Guide to Holiday Wine
People tend to shop for wine the way they do household supplies, with either a shopping cart or a basket. We usually take the latter approach, buying just a bottle at a time, as needed, but that can seem inefficient, especially during the hubbub of the holidays. Buying wine is much more pleasurable than stocking up on, say, paper towels, and most wine stores offer a 5 percent to 15 percent discount when you buy six or 12 bottles. Purchasing multiple bottles at once saves time, too.
With one trip, you get it all -- something delicious to drink with the feast, a wine to offer friends when they drop in, a gift for the party hostess, and a special bottle for the boss. It might sound indulgent to spend a couple hundred dollars on a case or two, but good wine won't go to waste.
Our Holiday Wine Picks
The 2003 Ridge Zinfandels, designated Three Valleys ($20), or better yet, Paso Robles ($26), Pagani Ranch ($35), and York Creek ($28) deliver swelling dark-berry flavor spiced with cinnamon and black pepper. Dei Vino Nobile di Montepulciano Bossona Riserva (1999, $39) is a hearty Tuscan red with tones of violet and roselike flavor.
White Bordeaux is somewhat esoteric, but Chateau Smith-Haut -- Lafitte's smooth Sauvignon Blanc -- dominant version (2000, $48) is a credit to the soils of southwest France, evoking white peaches and lime. The flinty, mineral quality of Domaine Weinbach's Schlossberg Riesling (2003, $35) underlines the green-apple and pineapple flavors that emerge from these wines.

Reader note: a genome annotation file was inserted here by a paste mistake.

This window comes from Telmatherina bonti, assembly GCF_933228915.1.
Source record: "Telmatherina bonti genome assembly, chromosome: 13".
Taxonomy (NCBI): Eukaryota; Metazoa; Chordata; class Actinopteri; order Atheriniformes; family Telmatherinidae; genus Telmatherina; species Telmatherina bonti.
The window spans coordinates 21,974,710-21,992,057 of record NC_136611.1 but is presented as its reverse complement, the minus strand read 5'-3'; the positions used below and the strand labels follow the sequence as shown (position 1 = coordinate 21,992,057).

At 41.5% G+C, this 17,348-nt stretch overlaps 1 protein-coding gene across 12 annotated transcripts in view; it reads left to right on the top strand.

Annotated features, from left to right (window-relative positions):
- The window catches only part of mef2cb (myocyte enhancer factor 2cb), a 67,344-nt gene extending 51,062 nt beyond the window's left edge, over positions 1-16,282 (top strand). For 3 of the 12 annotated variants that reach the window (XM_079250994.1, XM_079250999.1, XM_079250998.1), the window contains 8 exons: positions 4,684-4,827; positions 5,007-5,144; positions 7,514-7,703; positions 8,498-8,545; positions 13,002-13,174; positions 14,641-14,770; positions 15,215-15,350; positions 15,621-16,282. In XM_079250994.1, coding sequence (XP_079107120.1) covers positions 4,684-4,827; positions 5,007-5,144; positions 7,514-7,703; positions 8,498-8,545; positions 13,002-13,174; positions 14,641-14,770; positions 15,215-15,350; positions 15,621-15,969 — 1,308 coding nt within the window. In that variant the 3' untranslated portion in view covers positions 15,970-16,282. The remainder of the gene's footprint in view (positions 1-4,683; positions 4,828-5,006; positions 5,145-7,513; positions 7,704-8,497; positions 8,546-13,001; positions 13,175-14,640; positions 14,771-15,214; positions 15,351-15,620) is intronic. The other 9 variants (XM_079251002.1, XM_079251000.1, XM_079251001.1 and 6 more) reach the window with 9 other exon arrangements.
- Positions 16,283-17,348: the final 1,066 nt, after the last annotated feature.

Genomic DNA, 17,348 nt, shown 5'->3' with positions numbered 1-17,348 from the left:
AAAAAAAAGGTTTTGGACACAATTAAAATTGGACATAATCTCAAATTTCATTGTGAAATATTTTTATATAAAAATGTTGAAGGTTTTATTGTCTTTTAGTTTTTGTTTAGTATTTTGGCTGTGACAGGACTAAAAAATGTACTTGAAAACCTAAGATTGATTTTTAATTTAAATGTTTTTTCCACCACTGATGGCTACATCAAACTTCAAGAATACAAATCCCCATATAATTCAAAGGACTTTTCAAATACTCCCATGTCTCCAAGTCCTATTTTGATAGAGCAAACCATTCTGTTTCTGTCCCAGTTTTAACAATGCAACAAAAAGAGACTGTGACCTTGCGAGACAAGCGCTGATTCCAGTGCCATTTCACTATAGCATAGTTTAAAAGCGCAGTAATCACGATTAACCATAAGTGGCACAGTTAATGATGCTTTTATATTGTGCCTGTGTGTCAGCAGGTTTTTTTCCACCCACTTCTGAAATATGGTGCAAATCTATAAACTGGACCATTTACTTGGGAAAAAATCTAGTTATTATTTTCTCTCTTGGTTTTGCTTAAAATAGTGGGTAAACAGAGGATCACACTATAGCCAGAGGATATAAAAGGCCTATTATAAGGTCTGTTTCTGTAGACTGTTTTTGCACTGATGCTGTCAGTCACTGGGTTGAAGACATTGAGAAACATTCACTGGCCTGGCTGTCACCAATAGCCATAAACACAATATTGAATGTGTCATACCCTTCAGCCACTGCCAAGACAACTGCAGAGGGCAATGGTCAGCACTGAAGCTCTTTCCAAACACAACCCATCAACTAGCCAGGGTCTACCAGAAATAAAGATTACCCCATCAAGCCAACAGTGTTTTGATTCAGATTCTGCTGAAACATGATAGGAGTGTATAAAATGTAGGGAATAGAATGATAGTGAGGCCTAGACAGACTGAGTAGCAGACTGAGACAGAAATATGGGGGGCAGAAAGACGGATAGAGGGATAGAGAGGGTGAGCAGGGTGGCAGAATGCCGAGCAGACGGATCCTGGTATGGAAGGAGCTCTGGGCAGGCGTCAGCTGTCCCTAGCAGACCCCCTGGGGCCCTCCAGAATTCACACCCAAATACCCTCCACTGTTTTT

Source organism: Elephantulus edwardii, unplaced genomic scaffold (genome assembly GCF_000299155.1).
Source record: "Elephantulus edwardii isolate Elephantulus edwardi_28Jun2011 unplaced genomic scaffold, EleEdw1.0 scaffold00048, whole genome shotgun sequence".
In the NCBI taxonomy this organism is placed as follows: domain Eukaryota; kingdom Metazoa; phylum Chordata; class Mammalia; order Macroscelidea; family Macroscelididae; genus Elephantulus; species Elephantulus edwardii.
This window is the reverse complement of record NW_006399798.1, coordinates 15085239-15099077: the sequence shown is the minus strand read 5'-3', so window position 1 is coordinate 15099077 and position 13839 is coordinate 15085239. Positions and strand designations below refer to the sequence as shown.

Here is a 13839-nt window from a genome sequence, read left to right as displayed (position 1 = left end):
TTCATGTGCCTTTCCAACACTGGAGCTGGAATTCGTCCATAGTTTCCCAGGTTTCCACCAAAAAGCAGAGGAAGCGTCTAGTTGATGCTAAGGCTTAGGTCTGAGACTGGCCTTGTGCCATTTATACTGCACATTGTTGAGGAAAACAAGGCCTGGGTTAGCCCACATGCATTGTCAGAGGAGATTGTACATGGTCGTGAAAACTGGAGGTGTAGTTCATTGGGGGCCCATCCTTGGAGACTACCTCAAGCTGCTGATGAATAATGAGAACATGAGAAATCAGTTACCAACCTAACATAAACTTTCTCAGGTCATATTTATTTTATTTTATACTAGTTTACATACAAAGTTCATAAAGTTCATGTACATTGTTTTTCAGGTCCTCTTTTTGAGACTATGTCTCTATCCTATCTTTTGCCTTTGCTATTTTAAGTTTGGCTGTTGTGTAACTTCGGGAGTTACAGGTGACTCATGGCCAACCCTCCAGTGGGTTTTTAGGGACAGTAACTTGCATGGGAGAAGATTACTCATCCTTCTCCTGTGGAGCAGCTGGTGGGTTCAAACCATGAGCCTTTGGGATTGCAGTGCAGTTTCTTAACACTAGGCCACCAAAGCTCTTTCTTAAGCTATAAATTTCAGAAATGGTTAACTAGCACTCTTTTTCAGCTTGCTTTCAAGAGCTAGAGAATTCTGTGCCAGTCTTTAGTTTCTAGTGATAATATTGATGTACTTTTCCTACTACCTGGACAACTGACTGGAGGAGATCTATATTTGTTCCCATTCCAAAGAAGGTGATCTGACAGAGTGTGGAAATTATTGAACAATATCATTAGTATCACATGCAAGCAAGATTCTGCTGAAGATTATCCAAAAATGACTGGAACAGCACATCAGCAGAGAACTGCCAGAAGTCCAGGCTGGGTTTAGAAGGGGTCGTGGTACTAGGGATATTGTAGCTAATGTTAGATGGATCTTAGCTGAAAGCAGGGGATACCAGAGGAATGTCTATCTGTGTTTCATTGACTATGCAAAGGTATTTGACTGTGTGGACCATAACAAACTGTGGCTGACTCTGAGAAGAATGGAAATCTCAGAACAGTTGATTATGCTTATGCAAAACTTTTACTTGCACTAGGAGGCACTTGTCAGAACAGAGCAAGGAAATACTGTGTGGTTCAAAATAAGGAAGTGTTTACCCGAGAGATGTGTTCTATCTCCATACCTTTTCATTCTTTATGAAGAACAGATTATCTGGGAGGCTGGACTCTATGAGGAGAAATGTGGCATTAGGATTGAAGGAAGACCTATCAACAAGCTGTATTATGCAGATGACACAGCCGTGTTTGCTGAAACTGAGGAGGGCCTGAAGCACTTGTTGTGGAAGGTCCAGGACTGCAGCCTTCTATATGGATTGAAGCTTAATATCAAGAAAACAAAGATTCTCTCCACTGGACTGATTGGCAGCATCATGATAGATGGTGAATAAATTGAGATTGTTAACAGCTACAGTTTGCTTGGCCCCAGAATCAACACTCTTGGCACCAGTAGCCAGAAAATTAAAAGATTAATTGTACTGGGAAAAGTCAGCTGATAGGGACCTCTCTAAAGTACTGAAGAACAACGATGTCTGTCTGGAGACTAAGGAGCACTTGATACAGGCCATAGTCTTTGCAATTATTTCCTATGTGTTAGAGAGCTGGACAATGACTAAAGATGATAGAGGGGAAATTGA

We like Masi Campofiorin (2001, $15), an apricot-scented Italian blend; its complex, chocolate-like bitterness endears it to hearty meats. Georges Duboeuf bottles a smooth Morgon (the Jean Descombes 2003, $13), an upscale, food-worthy Beaujolais with cherry and leather tones.
Crisp Erath Pinot Blanc from Oregon's Willamette Valley (2004, $13) is fermented in steel, emphasizing the grape's fruity apple-and-citrus nuances -- an ideal match with shellfish. Clos du Val's Chardonnay (2002, $21) balances acids and oak, and gets more pear character out of the grape.
We like the California Cabernet Sauvignon from Smoking Loon (2003, $8) and earthy Goats Do Roam (2002, $9), a South African, Rhone-style red. Osborne Solaz (2003, $7) gets a gutsy dose of fruit and spice from Shiraz and Tempranillo grapes. It's great with everything from burgers to roast duck.
The Chardonnay from Chilean Los Vascos (2004, $10) is the kind of full-bodied white with lemony notes that has the fortitude for pate. The Argentine Santa Julia Torrontes (2004, $8) is quite dry, with some orange blossom high notes -- perfect with roasted root vegetables. M. Chapoutier's golden Cotes du Rhone Belleruche Blanc (2002, $11) has a lovely almond-and-mineral quality.